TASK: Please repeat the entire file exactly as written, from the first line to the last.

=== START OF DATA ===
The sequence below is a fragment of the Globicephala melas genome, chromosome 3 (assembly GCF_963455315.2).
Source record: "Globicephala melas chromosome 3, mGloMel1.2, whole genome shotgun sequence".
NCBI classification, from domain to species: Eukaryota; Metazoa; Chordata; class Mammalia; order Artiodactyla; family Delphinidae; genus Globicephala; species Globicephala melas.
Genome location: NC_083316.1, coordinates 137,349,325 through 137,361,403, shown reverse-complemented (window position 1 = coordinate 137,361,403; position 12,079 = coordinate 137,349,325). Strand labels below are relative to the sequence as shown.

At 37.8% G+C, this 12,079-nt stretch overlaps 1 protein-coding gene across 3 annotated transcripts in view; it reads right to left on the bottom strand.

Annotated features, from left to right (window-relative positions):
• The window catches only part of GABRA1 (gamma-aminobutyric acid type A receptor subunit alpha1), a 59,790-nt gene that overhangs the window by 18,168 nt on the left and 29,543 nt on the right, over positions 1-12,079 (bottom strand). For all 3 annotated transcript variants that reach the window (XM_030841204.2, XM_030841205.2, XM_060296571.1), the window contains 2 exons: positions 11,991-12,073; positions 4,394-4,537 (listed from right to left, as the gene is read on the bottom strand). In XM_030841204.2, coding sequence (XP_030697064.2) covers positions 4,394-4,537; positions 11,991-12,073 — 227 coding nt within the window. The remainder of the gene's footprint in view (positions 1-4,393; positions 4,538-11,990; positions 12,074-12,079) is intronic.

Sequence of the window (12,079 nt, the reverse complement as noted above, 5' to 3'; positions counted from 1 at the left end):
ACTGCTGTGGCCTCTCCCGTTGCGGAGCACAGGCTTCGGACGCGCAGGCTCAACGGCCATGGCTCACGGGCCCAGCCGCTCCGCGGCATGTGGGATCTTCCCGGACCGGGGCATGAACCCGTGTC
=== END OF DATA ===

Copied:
The sequence below is a fragment of the Globicephala melas genome, chromosome 3 (assembly GCF_963455315.2).
Source record: "Globicephala melas chromosome 3, mGloMel1.2, whole genome shotgun sequence".
NCBI classification, from domain to species: Eukaryota; Metazoa; Chordata; class Mammalia; order Artiodactyla; family Delphinidae; genus Globicephala; species Globicephala melas.
Genome location: NC_083316.1, coordinates 137,349,325 through 137,361,403, shown reverse-complemented (window position 1 = coordinate 137,361,403; position 12,079 = coordinate 137,349,325). Strand labels below are relative to the sequence as shown.

At 37.8% G+C, this 12,079-nt stretch overlaps 1 protein-coding gene across 3 annotated transcripts in view; it reads right to left on the bottom strand.

Annotated features, from left to right (window-relative positions):
• The window catches only part of GABRA1 (gamma-aminobutyric acid type A receptor subunit alpha1), a 59,790-nt gene that overhangs the window by 18,168 nt on the left and 29,543 nt on the right, over positions 1-12,079 (bottom strand). For all 3 annotated transcript variants that reach the window (XM_030841204.2, XM_030841205.2, XM_060296571.1), the window contains 2 exons: positions 11,991-12,073; positions 4,394-4,537 (listed from right to left, as the gene is read on the bottom strand). In XM_030841204.2, coding sequence (XP_030697064.2) covers positions 4,394-4,537; positions 11,991-12,073 — 227 coding nt within the window. The remainder of the gene's footprint in view (positions 1-4,393; positions 4,538-11,990; positions 12,074-12,079) is intronic.

Sequence of the window (12,079 nt, the reverse complement as noted above, 5' to 3'; positions counted from 1 at the left end):
ACTGCTGTGGCCTCTCCCGTTGCGGAGCACAGGCTTCGGACGCGCAGGCTCAACGGCCATGGCTCACGGGCCCAGCCGCTCCGCGGCATGTGGGATCTTCCCGGACCGGGGCATGAACCCGTGTC